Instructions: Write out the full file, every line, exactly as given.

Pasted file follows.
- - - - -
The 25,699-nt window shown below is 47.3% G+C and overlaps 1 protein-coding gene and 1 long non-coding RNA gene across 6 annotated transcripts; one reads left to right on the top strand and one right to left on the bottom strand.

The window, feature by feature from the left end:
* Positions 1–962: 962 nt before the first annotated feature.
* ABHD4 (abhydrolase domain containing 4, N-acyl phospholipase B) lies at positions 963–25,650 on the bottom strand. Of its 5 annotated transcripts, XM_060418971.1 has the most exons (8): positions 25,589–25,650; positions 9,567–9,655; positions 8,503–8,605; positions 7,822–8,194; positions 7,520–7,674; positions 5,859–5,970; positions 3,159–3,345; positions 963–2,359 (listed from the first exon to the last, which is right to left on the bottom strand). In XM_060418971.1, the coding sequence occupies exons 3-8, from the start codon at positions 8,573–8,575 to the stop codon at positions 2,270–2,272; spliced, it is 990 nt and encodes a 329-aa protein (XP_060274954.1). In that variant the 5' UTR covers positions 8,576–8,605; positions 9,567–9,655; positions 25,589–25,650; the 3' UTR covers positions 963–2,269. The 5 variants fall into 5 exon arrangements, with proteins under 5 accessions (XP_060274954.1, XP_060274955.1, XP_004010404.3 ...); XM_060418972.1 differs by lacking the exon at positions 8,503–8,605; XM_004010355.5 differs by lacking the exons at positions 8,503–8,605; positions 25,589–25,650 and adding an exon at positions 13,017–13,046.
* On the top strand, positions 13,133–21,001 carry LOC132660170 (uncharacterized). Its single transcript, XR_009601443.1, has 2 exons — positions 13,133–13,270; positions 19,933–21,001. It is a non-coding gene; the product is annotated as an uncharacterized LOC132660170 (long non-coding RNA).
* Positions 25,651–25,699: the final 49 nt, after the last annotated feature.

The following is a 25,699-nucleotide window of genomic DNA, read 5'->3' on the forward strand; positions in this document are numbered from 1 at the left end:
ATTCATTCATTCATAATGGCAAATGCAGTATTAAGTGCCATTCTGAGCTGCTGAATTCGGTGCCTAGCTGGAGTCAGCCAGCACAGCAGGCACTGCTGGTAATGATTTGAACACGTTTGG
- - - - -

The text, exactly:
The 25,699-nt window shown below is 47.3% G+C and overlaps 1 protein-coding gene and 1 long non-coding RNA gene across 6 annotated transcripts; one reads left to right on the top strand and one right to left on the bottom strand.

The window, feature by feature from the left end:
* Positions 1–962: 962 nt before the first annotated feature.
* ABHD4 (abhydrolase domain containing 4, N-acyl phospholipase B) lies at positions 963–25,650 on the bottom strand. Of its 5 annotated transcripts, XM_060418971.1 has the most exons (8): positions 25,589–25,650; positions 9,567–9,655; positions 8,503–8,605; positions 7,822–8,194; positions 7,520–7,674; positions 5,859–5,970; positions 3,159–3,345; positions 963–2,359 (listed from the first exon to the last, which is right to left on the bottom strand). In XM_060418971.1, the coding sequence occupies exons 3-8, from the start codon at positions 8,573–8,575 to the stop codon at positions 2,270–2,272; spliced, it is 990 nt and encodes a 329-aa protein (XP_060274954.1). In that variant the 5' UTR covers positions 8,576–8,605; positions 9,567–9,655; positions 25,589–25,650; the 3' UTR covers positions 963–2,269. The 5 variants fall into 5 exon arrangements, with proteins under 5 accessions (XP_060274954.1, XP_060274955.1, XP_004010404.3 ...); XM_060418972.1 differs by lacking the exon at positions 8,503–8,605; XM_004010355.5 differs by lacking the exons at positions 8,503–8,605; positions 25,589–25,650 and adding an exon at positions 13,017–13,046.
* On the top strand, positions 13,133–21,001 carry LOC132660170 (uncharacterized). Its single transcript, XR_009601443.1, has 2 exons — positions 13,133–13,270; positions 19,933–21,001. It is a non-coding gene; the product is annotated as an uncharacterized LOC132660170 (long non-coding RNA).
* Positions 25,651–25,699: the final 49 nt, after the last annotated feature.

The following is a 25,699-nucleotide window of genomic DNA, read 5'->3' on the forward strand; positions in this document are numbered from 1 at the left end:
ATTCATTCATTCATAATGGCAAATGCAGTATTAAGTGCCATTCTGAGCTGCTGAATTCGGTGCCTAGCTGGAGTCAGCCAGCACAGCAGGCACTGCTGGTAATGATTTGAACACGTTTGG